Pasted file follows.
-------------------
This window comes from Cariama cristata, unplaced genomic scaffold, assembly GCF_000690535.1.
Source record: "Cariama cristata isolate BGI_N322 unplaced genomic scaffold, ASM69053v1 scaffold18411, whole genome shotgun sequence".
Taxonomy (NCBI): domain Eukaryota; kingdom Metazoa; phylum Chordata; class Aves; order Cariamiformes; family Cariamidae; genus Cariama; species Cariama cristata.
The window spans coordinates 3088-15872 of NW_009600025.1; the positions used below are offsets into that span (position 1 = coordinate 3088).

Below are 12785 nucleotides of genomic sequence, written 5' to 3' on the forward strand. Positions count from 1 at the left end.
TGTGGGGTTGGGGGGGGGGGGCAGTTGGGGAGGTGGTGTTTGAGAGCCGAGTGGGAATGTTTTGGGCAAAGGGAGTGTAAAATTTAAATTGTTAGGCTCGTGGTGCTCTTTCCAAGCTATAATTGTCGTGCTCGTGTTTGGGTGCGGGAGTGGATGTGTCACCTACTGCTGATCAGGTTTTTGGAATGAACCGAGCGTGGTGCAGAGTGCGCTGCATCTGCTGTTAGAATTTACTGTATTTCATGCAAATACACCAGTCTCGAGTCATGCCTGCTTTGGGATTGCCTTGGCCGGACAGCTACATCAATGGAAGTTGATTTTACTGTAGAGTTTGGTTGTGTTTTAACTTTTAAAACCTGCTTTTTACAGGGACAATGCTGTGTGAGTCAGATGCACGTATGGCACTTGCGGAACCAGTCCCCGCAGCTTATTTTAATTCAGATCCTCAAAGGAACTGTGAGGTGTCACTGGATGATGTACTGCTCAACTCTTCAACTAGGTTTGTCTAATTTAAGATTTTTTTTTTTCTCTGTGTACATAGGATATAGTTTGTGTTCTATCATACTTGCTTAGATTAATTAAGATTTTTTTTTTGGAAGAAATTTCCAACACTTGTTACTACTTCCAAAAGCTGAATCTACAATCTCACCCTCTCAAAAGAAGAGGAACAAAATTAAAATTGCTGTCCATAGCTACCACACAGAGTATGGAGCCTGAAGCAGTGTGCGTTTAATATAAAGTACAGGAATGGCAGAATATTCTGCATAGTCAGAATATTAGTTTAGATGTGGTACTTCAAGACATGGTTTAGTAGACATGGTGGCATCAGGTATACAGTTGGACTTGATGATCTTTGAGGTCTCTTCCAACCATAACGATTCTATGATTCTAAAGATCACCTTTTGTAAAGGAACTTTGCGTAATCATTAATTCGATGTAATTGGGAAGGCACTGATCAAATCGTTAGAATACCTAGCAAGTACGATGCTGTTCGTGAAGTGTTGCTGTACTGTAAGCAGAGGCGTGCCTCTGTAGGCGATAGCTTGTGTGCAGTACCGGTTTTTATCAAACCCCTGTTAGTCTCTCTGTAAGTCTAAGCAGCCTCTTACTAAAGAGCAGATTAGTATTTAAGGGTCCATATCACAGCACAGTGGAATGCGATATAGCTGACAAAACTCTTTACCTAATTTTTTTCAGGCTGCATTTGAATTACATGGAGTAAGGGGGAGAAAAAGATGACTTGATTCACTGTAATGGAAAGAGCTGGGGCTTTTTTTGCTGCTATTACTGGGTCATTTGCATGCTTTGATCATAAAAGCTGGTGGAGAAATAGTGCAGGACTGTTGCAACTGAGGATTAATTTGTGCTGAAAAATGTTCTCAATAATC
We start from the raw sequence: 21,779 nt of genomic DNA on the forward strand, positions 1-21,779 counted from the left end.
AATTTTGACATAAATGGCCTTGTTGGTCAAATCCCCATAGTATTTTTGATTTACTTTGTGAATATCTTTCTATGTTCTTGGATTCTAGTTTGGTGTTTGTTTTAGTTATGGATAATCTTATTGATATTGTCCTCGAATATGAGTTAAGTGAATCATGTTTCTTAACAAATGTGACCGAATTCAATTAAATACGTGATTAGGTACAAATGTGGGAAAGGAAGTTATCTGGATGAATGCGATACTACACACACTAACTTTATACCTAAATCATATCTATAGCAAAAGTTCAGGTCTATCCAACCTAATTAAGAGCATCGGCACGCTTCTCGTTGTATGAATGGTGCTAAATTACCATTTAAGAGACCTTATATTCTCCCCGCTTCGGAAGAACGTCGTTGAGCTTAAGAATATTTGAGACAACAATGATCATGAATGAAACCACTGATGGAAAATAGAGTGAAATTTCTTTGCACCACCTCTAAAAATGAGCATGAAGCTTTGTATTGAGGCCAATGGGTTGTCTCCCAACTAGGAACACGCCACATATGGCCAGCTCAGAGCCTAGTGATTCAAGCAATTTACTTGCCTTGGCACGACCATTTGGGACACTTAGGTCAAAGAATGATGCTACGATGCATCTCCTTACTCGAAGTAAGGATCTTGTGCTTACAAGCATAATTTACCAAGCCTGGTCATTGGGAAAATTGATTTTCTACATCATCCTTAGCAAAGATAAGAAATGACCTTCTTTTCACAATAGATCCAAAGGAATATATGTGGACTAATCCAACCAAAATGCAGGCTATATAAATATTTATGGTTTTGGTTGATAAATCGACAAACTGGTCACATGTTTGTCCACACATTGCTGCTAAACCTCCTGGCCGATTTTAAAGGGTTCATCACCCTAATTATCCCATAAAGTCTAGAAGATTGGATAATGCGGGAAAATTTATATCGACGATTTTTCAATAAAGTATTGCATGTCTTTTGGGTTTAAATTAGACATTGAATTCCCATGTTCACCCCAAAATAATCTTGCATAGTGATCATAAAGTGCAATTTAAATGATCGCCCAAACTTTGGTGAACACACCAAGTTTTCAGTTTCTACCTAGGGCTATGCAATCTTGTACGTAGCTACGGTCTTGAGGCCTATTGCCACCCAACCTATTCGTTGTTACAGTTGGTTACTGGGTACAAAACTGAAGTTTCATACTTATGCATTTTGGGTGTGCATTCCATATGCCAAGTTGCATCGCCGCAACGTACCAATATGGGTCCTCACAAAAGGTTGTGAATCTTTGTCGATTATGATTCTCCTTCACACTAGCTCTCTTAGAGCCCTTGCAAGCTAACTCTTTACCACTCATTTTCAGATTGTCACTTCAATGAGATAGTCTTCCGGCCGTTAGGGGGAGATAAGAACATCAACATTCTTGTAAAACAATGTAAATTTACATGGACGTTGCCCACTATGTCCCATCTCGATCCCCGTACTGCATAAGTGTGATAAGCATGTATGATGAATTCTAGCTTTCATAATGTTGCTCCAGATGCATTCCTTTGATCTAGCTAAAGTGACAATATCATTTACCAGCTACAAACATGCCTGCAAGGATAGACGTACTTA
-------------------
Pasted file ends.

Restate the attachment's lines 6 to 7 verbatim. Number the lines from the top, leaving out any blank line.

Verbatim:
TGTGGGGTTGGGGGGGGGGGGCAGTTGGGGAGGTGGTGTTTGAGAGCCGAGTGGGAATGTTTTGGGCAAAGGGAGTGTAAAATTTAAATTGTTAGGCTCGTGGTGCTCTTTCCAAGCTATAATTGTCGTGCTCGTGTTTGGGTGCGGGAGTGGATGTGTCACCTACTGCTGATCAGGTTTTTGGAATGAACCGAGCGTGGTGCAGAGTGCGCTGCATCTGCTGTTAGAATTTACTGTATTTCATGCAAATACACCAGTCTCGAGTCATGCCTGCTTTGGGATTGCCTTGGCCGGACAGCTACATCAATGGAAGTTGATTTTACTGTAGAGTTTGGTTGTGTTTTAACTTTTAAAACCTGCTTTTTACAGGGACAATGCTGTGTGAGTCAGATGCACGTATGGCACTTGCGGAACCAGTCCCCGCAGCTTATTTTAATTCAGATCCTCAAAGGAACTGTGAGGTGTCACTGGATGATGTACTGCTCAACTCTTCAACTAGGTTTGTCTAATTTAAGATTTTTTTTTTTCTCTGTGTACATAGGATATAGTTTGTGTTCTATCATACTTGCTTAGATTAATTAAGATTTTTTTTTTGGAAGAAATTTCCAACACTTGTTACTACTTCCAAAAGCTGAATCTACAATCTCACCCTCTCAAAAGAAGAGGAACAAAATTAAAATTGCTGTCCATAGCTACCACACAGAGTATGGAGCCTGAAGCAGTGTGCGTTTAATATAAAGTACAGGAATGGCAGAATATTCTGCATAGTCAGAATATTAGTTTAGATGTGGTACTTCAAGACATGGTTTAGTAGACATGGTGGCATCAGGTATACAGTTGGACTTGATGATCTTTGAGGTCTCTTCCAACCATAACGATTCTATGATTCTAAAGATCACCTTTTGTAAAGGAACTTTGCGTAATCATTAATTCGATGTAATTGGGAAGGCACTGATCAAATCGTTAGAATACCTAGCAAGTACGATGCTGTTCGTGAAGTGTTGCTGTACTGTAAGCAGAGGCGTGCCTCTGTAGGCGATAGCTTGTGTGCAGTACCGGTTTTTATCAAACCCCTGTTAGTCTCTCTGTAAGTCTAAGCAGCCTCTTACTAAAGAGCAGATTAGTATTTAAGGGTCCATATCACAGCACAGTGGAATGCGATATAGCTGACAAAACTCTTTACCTAATTTTTTTCAGGCTGCATTTGAATTACATGGAGTAAGGGGGAGAAAAAGATGACTTGATTCACTGTAATGGAAAGAGCTGGGGCTTTTTTTGCTGCTATTACTGGGTCATTTGCATGCTTTGATCATAAAAGCTGGTGGAGAAATAGTGCAGGACTGTTGCAACTGAGGATTAATTTGTGCTGAAAAATGTTCTCAATAATC
We start from the raw sequence: 21,779 nt of genomic DNA on the forward strand, positions 1-21,779 counted from the left end.